Bloom also tells Thompson of a life-changing experience of enlightenment in 1939, “a conviction of immortality, of being part of something permanent and ever-changing, of metamorphosis as the nature of being….Everything was intensely beautiful, and I had a sense of love that was greater than I had ever had before.”

Providing a musical interlude that would have pleased Bloom, the Mirasi Collective, a local ensemble whose repertoire draws on South Asian musical traditions, performed two of its compositions. Drummer Ishwin Dembla accompanied Michael Dwan Singh, whose sarangi, a stringed instrument not unlike a sitar, emitted a sound of tender yearning. Above them a projection of Bloom’s painting “The Hull” (1952) showed a closeup of an autopsy, a sheet of skin draping over a man’s splayed leg like a veil.

Holland Cotter, recipient of the 2009 Pulitzer Prize for Criticism, spoke of a personal bond he felt with Bloom, although he never met the artist. They were both raised in Boston and spent a lot of time exploring the MFA’s collection of Asian art, which he described as “one of the greatest of any western museum.” Like Bloom, Cotter made a pilgrimage to India and also sought revelation by trying LSD. “He went to the Ritz for lunch after, so I assume it was a positive experience,” said Cotter, calling his own “nightmarish.”

As a teenager working summers as a hospital orderly, Cotter “saw the dead brought back to life and the living brought out dead,” and helped prepare bodies for post-mortem exams.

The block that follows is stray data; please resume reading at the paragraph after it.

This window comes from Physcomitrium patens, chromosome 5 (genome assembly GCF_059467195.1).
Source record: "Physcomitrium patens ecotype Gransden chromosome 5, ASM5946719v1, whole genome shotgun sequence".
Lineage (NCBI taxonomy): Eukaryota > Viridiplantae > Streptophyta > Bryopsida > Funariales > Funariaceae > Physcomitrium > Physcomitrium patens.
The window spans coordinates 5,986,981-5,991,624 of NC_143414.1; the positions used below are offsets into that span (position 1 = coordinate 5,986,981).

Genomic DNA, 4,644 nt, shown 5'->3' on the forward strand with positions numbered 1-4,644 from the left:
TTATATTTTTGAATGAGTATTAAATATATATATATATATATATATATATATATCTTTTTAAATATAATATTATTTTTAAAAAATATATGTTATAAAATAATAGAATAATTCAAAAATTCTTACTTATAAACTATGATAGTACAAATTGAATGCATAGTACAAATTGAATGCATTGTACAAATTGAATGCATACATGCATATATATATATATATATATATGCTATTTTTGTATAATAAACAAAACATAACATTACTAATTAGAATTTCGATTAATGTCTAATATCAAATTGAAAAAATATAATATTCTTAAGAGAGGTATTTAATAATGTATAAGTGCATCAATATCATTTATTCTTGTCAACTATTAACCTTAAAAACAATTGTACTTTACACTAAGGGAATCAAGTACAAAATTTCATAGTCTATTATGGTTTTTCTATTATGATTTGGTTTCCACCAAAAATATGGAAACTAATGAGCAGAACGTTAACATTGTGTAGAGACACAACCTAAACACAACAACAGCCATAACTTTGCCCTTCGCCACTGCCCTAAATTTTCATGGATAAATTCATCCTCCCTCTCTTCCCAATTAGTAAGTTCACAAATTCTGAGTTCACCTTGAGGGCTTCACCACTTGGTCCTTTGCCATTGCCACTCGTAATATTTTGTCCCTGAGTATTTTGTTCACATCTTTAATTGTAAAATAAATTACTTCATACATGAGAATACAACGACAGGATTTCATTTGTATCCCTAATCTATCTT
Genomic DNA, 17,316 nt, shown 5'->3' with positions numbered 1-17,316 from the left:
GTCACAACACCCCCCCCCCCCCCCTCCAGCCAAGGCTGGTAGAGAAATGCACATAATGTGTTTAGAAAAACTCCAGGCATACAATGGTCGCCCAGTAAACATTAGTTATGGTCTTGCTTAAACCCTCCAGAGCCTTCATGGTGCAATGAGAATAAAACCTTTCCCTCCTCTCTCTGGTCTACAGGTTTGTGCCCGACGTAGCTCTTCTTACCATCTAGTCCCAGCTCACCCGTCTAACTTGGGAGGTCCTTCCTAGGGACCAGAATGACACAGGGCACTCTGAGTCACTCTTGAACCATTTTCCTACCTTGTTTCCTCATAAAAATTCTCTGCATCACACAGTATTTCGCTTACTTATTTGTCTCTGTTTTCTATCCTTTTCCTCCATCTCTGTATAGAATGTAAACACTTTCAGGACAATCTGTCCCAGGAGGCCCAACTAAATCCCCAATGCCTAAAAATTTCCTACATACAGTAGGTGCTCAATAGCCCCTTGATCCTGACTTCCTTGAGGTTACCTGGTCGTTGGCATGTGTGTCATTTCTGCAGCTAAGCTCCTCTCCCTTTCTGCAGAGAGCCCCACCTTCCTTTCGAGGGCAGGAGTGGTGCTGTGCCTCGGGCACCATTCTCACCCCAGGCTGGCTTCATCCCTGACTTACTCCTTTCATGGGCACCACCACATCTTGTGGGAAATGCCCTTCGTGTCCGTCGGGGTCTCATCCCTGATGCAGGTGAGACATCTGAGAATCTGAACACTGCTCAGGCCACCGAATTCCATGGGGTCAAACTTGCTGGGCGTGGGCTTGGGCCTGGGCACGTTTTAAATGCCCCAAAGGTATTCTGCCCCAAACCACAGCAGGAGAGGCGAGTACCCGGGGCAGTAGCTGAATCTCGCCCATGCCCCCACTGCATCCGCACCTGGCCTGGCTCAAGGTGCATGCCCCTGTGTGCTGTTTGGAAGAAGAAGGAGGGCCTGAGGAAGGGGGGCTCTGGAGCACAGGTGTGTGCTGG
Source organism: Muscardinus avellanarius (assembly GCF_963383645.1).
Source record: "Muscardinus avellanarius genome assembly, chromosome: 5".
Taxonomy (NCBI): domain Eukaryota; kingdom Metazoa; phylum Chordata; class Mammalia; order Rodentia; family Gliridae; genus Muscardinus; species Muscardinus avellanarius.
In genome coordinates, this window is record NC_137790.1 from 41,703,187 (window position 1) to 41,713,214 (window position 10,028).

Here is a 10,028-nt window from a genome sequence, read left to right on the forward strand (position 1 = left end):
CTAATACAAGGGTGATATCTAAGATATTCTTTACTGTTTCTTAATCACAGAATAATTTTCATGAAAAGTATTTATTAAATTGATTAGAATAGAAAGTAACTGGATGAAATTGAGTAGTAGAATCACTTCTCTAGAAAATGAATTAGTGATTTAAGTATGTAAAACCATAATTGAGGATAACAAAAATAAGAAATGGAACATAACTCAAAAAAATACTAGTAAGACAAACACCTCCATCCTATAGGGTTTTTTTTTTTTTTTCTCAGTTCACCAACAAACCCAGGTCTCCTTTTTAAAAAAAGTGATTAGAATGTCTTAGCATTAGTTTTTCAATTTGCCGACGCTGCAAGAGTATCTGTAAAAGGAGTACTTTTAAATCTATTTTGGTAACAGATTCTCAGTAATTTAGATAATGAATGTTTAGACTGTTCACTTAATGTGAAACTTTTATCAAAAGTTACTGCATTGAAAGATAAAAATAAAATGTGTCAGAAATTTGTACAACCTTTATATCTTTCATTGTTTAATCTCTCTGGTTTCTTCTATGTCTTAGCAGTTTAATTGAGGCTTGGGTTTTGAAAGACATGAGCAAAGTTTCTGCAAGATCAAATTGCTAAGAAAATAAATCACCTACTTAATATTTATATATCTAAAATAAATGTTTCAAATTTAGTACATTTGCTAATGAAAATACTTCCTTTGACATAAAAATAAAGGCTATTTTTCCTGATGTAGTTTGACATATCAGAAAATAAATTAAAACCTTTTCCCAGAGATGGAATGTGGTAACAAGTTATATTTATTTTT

Writing about art, Cotter is drawn to “forthright, elemental images of life and death,” including medieval, Latino, African, post-AIDS, and African American art. When he first saw Bloom’s paintings, he found them “gorgeous and repellent,” and came to understand them as “spiritual metaphors.”

Noting that Bloom’s singular preoccupation with rendering tough spiritual truths set him apart from his times, Cotter said, “He would have liked the music we heard just now,” and described a show that he wished the artist could have seen, a 1993 exhibition of artist-built, consecrated altars at the Museum for African Art in New York City. Exploring the Central African concept of an altar as a threshold between worlds, “the show drew entirely different populations,” said Cotter. “People from New Jersey and the Bronx came to worship.”

Such risky shows are rare, said Cotter, describing the contemporary art market as “increasingly bad — a product line industry with a seasonal supply of art lookalikes that sell well.”

In contrast, Cotter concluded, there is Hyman Bloom, “solitary, hard to place in art, but a great, great blessing for us all.”